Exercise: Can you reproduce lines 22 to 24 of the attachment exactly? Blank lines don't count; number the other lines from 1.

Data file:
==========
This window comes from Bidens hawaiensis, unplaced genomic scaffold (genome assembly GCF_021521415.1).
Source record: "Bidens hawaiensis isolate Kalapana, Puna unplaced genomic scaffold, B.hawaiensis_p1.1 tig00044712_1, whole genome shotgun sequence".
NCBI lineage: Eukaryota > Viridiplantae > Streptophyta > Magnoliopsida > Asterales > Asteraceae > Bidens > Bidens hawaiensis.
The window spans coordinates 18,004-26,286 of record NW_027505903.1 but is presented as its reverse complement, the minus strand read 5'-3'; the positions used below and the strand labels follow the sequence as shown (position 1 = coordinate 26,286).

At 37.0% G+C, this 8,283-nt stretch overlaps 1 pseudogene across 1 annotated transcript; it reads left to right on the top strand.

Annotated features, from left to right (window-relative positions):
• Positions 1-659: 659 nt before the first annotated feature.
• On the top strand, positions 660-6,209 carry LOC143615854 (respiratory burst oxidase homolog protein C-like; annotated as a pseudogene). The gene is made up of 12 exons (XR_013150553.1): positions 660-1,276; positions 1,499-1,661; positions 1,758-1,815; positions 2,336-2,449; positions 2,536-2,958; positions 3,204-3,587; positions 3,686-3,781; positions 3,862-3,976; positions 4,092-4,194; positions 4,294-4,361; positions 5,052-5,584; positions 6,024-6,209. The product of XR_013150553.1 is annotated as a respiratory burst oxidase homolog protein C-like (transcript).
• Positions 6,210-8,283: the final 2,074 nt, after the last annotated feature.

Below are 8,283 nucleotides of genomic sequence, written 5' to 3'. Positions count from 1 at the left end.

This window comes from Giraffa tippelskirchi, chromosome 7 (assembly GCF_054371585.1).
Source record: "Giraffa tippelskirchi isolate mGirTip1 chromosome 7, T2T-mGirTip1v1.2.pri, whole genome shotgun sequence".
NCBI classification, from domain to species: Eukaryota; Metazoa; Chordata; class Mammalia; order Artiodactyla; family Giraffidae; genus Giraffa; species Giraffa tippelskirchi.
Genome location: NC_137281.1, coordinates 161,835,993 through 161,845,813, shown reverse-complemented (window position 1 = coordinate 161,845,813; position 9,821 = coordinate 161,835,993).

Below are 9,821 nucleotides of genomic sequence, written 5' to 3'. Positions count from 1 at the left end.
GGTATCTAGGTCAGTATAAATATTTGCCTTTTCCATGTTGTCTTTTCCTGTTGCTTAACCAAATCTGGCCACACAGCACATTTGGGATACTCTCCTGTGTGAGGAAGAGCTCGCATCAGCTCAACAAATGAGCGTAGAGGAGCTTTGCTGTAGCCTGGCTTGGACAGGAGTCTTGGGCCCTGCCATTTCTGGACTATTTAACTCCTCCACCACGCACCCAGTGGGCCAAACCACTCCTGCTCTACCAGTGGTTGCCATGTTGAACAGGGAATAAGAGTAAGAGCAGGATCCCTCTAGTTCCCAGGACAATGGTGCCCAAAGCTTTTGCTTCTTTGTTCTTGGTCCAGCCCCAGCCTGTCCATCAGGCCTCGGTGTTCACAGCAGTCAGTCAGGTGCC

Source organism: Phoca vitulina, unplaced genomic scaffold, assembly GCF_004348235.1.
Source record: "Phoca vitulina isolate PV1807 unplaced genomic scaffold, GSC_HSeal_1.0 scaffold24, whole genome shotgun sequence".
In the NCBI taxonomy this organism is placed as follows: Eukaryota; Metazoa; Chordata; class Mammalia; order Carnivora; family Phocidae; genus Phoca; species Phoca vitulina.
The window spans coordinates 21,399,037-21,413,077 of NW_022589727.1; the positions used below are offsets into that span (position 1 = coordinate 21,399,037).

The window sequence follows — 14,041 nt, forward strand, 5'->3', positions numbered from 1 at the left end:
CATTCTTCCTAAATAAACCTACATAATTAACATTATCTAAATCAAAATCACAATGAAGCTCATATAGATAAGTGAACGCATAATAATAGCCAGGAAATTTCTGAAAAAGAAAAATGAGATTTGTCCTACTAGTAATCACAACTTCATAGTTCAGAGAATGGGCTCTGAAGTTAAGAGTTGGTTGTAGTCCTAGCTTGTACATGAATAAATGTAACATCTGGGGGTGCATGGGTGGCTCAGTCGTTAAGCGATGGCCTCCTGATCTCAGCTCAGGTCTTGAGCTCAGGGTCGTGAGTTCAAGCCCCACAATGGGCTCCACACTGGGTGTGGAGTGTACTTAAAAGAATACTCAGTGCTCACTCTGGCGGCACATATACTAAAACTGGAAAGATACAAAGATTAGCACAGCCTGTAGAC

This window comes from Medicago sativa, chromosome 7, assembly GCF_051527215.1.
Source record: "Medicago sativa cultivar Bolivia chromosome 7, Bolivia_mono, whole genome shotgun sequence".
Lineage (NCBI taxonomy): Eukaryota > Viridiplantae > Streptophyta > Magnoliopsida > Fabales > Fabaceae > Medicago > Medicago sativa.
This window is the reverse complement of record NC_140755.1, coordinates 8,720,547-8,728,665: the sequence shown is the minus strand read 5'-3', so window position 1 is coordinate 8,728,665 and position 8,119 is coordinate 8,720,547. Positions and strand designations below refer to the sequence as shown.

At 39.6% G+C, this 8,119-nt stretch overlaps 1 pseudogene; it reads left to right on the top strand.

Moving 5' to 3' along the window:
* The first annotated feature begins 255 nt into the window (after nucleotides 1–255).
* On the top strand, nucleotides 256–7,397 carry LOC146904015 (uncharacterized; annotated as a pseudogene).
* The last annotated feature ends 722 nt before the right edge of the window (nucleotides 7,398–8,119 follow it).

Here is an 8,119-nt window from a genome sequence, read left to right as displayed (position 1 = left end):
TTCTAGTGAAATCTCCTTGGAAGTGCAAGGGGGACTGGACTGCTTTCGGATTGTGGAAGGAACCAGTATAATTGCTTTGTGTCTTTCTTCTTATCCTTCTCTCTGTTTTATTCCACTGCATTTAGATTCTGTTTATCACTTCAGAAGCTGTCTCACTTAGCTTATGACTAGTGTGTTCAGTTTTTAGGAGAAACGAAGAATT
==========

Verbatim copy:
CATTCTTCCTAAATAAACCTACATAATTAACATTATCTAAATCAAAATCACAATGAAGCTCATATAGATAAGTGAACGCATAATAATAGCCAGGAAATTTCTGAAAAAGAAAAATGAGATTTGTCCTACTAGTAATCACAACTTCATAGTTCAGAGAATGGGCTCTGAAGTTAAGAGTTGGTTGTAGTCCTAGCTTGTACATGAATAAATGTAACATCTGGGGGTGCATGGGTGGCTCAGTCGTTAAGCGATGGCCTCCTGATCTCAGCTCAGGTCTTGAGCTCAGGGTCGTGAGTTCAAGCCCCACAATGGGCTCCACACTGGGTGTGGAGTGTACTTAAAAGAATACTCAGTGCTCACTCTGGCGGCACATATACTAAAACTGGAAAGATACAAAGATTAGCACAGCCTGTAGAC

This window comes from Medicago sativa, chromosome 7, assembly GCF_051527215.1.
Source record: "Medicago sativa cultivar Bolivia chromosome 7, Bolivia_mono, whole genome shotgun sequence".